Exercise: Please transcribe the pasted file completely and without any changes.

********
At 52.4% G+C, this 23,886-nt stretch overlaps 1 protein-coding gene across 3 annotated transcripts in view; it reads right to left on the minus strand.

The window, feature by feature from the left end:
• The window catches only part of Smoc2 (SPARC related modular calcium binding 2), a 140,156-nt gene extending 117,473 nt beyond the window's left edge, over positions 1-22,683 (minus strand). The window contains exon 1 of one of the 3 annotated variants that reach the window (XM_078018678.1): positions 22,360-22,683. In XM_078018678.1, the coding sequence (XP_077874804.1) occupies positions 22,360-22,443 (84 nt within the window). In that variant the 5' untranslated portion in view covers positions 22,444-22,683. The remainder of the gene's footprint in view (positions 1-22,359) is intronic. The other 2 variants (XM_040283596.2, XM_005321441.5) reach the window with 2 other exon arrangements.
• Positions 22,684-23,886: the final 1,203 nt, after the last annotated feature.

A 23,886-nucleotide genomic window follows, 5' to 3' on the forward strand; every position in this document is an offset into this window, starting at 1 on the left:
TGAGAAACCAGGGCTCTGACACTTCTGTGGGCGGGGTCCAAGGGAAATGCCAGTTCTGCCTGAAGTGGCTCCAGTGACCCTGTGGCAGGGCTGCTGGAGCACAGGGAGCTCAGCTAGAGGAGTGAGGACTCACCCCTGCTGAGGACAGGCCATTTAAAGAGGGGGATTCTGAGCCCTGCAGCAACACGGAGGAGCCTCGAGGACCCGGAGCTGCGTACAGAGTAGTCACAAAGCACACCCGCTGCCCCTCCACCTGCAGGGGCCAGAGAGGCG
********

At 52.4% G+C, this 23,886-nt stretch overlaps 1 protein-coding gene across 3 annotated transcripts in view; it reads right to left on the minus strand.

The window, feature by feature from the left end:
• The window catches only part of Smoc2 (SPARC related modular calcium binding 2), a 140,156-nt gene extending 117,473 nt beyond the window's left edge, over positions 1-22,683 (minus strand). The window contains exon 1 of one of the 3 annotated variants that reach the window (XM_078018678.1): positions 22,360-22,683. In XM_078018678.1, the coding sequence (XP_077874804.1) occupies positions 22,360-22,443 (84 nt within the window). In that variant the 5' untranslated portion in view covers positions 22,444-22,683. The remainder of the gene's footprint in view (positions 1-22,359) is intronic. The other 2 variants (XM_040283596.2, XM_005321441.5) reach the window with 2 other exon arrangements.
• Positions 22,684-23,886: the final 1,203 nt, after the last annotated feature.

A 23,886-nucleotide genomic window follows, 5' to 3' on the forward strand; every position in this document is an offset into this window, starting at 1 on the left:
TGAGAAACCAGGGCTCTGACACTTCTGTGGGCGGGGTCCAAGGGAAATGCCAGTTCTGCCTGAAGTGGCTCCAGTGACCCTGTGGCAGGGCTGCTGGAGCACAGGGAGCTCAGCTAGAGGAGTGAGGACTCACCCCTGCTGAGGACAGGCCATTTAAAGAGGGGGATTCTGAGCCCTGCAGCAACACGGAGGAGCCTCGAGGACCCGGAGCTGCGTACAGAGTAGTCACAAAGCACACCCGCTGCCCCTCCACCTGCAGGGGCCAGAGAGGCG